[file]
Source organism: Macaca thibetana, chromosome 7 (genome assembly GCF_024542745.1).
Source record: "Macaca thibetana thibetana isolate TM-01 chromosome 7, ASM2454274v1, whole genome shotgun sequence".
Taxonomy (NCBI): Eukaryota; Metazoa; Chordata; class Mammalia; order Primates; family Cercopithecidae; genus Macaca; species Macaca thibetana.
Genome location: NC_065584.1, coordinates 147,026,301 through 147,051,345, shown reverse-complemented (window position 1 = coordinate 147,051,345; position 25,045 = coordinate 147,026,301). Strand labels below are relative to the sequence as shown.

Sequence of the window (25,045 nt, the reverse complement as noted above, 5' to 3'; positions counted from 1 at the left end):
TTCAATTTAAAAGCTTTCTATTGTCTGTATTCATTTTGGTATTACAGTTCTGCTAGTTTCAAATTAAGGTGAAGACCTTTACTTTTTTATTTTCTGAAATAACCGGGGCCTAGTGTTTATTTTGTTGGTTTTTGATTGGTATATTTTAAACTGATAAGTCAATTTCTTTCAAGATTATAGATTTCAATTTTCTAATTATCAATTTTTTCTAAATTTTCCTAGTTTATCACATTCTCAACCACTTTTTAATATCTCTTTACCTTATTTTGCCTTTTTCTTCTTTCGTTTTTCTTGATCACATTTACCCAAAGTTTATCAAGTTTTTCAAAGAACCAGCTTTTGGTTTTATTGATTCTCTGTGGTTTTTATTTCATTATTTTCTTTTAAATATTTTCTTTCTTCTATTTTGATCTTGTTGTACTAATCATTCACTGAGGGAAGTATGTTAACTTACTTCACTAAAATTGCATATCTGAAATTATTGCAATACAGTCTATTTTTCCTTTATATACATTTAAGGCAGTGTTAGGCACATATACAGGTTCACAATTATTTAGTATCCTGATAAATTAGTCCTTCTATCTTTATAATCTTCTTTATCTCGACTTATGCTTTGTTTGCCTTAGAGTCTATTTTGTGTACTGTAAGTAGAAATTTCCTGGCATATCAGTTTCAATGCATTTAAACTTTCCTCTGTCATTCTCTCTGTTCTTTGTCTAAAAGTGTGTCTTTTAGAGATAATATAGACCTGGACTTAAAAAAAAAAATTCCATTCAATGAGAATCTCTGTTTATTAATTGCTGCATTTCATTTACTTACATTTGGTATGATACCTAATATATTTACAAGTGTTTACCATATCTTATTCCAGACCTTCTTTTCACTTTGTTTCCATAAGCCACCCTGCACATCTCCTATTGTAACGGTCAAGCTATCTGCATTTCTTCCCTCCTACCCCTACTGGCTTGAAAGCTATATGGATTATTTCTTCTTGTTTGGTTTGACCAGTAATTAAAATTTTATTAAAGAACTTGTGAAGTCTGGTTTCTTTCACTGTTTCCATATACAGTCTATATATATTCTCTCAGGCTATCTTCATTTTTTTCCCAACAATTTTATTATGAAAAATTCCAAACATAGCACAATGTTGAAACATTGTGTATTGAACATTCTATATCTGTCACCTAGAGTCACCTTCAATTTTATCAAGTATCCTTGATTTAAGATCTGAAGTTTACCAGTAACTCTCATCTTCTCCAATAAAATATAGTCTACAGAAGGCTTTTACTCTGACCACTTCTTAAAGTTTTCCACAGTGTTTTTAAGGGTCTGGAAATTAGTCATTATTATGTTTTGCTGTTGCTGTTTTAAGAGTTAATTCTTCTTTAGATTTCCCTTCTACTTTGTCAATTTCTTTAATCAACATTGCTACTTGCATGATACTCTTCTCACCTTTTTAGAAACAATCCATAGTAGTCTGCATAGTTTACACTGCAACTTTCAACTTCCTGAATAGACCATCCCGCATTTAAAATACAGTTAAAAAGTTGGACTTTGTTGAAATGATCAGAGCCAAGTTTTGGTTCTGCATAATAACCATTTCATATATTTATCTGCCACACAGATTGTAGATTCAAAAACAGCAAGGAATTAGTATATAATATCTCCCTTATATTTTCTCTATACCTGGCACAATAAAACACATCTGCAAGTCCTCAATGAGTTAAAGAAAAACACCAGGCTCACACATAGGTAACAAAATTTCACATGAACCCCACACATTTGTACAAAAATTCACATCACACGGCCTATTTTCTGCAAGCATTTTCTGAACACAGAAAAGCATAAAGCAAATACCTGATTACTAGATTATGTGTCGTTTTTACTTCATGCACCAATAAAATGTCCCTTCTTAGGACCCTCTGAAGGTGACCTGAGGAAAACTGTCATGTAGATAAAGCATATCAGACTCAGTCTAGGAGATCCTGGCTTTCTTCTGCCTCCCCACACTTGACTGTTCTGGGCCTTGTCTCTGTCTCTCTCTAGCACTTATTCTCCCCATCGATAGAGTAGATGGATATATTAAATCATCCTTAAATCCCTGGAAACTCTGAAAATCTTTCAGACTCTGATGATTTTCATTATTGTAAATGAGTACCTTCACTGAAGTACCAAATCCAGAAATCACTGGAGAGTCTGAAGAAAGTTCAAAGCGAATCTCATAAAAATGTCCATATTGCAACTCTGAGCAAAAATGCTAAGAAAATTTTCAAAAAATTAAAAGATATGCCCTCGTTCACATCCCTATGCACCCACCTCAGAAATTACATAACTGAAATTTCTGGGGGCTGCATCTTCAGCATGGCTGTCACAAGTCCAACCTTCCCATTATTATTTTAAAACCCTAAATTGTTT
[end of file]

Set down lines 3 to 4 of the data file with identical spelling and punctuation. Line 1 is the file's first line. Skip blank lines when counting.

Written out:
Taxonomy (NCBI): Eukaryota; Metazoa; Chordata; class Mammalia; order Primates; family Cercopithecidae; genus Macaca; species Macaca thibetana.
Genome location: NC_065584.1, coordinates 147,026,301 through 147,051,345, shown reverse-complemented (window position 1 = coordinate 147,051,345; position 25,045 = coordinate 147,026,301). Strand labels below are relative to the sequence as shown.